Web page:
Keep the shoes as wet as possible to enhance the process. The dampness will keep the fabric flexible, allowing the detergent to work on the stain. Then cleanse with cold water to remove the detergent suds. Repeat the process until you’re satisfied that the stain is no more.

Also Read: Can Women Wear Men’s Shoes?

Dry Water-Based Acrylic Paint

Start by brushing off the excess paint. Use a toothbrush or a coarse to chip off the excess dried paint. You can also use your fingernails to pick off dried chunks for smaller little stains. Eliminating the dried top layer gives you greater access to the tough stains underneath, thus a quicker way of cleaning the larger part of the stain.

Using a damp cloth, apply a solution of one part water and one part detergent to the stained part of the shoe. Based on the size and toughness of the stain, you might want to use some nail polish remover to a damp material and work it into the stain. Repeat the same until the stain mellows into the texture of the shoe.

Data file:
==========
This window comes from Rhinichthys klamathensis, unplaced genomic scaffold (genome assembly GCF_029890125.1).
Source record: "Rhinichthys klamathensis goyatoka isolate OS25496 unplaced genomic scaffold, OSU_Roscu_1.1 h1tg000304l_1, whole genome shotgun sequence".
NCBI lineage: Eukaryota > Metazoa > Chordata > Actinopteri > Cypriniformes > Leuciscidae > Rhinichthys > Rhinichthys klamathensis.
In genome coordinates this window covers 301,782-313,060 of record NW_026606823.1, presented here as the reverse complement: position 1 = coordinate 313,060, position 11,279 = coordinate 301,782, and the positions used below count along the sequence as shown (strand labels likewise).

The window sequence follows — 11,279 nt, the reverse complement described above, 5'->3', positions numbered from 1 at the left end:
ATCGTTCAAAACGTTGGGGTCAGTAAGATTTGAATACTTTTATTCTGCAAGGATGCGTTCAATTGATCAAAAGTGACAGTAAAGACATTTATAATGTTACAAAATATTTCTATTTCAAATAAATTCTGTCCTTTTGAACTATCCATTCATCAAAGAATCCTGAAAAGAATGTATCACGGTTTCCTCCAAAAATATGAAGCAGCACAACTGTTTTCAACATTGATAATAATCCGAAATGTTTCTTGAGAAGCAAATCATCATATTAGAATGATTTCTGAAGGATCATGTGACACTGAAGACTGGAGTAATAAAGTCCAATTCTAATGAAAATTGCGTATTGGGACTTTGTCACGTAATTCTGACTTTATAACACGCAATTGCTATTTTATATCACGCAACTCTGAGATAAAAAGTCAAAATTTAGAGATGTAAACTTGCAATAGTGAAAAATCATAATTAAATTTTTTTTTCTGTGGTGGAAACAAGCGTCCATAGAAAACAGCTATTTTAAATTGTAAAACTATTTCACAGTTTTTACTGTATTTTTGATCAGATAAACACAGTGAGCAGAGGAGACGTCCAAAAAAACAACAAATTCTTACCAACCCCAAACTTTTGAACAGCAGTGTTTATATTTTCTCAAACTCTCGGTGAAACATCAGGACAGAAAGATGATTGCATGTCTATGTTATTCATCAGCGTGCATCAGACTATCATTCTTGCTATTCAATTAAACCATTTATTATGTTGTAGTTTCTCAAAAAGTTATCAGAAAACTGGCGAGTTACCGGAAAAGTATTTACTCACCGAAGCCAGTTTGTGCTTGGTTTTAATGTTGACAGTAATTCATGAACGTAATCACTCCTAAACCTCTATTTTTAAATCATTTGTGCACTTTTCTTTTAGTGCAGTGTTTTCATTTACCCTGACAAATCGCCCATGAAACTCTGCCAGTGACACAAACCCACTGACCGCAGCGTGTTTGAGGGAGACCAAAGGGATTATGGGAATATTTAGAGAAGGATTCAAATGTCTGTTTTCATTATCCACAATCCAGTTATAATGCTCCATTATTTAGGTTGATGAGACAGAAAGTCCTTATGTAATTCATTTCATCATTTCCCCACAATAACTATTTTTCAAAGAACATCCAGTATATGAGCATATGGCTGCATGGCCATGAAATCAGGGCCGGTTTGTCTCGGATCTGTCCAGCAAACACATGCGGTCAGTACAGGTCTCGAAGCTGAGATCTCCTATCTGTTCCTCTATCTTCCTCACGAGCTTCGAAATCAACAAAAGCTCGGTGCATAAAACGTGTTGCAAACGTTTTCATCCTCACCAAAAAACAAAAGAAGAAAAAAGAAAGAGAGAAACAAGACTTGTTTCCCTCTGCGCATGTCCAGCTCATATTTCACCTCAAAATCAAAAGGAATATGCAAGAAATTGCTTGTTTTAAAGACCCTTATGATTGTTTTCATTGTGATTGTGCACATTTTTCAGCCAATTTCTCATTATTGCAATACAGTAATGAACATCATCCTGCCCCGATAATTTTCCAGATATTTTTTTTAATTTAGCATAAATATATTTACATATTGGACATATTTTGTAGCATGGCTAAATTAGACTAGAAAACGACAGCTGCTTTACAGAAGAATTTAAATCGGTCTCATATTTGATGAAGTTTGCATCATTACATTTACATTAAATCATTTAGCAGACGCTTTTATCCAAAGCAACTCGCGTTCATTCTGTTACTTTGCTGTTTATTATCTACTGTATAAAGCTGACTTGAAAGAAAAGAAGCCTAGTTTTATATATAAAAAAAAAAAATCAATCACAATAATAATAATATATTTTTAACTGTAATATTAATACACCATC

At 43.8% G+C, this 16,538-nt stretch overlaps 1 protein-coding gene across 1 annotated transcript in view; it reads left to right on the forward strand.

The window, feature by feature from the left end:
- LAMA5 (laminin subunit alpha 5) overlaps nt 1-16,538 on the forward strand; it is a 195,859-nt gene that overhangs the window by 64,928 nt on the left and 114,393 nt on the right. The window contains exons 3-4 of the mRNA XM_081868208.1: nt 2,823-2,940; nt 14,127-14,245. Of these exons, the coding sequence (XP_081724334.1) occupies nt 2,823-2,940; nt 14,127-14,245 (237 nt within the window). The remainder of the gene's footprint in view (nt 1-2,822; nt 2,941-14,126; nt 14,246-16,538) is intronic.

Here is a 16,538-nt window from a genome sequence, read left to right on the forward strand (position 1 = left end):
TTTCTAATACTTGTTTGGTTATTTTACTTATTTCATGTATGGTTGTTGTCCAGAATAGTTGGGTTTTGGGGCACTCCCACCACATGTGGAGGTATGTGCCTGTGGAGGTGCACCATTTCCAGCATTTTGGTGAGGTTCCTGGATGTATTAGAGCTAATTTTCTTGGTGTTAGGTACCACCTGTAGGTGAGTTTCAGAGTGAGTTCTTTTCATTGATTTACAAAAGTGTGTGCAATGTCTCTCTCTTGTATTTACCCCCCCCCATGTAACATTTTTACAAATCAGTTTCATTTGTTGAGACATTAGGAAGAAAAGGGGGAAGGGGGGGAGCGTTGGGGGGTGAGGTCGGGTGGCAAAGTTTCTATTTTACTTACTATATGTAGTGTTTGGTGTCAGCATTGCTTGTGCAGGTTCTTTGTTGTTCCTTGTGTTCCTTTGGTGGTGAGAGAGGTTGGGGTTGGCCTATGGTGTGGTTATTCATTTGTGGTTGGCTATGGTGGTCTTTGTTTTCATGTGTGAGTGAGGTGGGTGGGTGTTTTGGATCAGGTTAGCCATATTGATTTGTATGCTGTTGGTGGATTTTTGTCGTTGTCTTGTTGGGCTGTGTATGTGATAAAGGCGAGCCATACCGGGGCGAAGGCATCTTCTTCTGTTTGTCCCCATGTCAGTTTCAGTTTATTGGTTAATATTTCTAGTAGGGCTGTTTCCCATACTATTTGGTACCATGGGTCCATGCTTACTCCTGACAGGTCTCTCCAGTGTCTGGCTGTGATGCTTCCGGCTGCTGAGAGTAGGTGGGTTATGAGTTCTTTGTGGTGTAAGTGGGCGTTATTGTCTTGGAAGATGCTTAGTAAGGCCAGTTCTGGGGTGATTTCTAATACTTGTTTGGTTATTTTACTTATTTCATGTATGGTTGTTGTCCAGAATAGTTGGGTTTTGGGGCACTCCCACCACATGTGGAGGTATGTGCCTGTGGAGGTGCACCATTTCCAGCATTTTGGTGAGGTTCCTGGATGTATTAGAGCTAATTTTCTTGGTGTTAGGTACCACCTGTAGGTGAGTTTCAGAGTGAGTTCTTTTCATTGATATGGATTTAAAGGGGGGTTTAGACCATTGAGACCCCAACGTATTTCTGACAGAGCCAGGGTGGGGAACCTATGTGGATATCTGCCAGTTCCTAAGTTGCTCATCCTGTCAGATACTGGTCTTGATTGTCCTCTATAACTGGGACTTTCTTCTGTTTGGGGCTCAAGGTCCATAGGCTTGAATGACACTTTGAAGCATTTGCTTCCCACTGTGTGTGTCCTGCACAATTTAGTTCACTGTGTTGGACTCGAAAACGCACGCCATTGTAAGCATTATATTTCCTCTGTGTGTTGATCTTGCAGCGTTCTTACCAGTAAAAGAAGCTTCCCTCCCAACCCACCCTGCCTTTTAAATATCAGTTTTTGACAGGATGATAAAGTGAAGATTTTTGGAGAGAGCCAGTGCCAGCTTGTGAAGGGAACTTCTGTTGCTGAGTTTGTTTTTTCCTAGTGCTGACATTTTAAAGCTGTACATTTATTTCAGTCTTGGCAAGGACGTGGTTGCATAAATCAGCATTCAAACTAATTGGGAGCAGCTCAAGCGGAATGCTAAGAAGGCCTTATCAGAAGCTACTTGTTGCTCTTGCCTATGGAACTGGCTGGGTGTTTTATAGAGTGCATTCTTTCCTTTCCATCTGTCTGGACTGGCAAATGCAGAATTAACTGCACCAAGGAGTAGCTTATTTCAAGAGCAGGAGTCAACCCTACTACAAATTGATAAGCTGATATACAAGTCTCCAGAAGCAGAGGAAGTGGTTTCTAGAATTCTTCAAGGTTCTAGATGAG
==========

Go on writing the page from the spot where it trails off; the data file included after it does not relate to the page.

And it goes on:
After softening the dry paint, you can easily dissolve it away from the fabric. Use a dull knife to get rid of the softened paint. Some traces of paints might still be present, but this should eliminate a large part of the mess.

Rub the remaining part of the stains with a cleaning solution and then rinse with water to remove the soapy residue. Keep on with the cycle until the paint is totally gone.

Wet Oil-Based Paint

Remove excess paint using a spoon or dull knife. Hold the shoe tightly and gently try to clean out the extra paint. Once the leftover paint is out, blot the messy part with a damp cloth.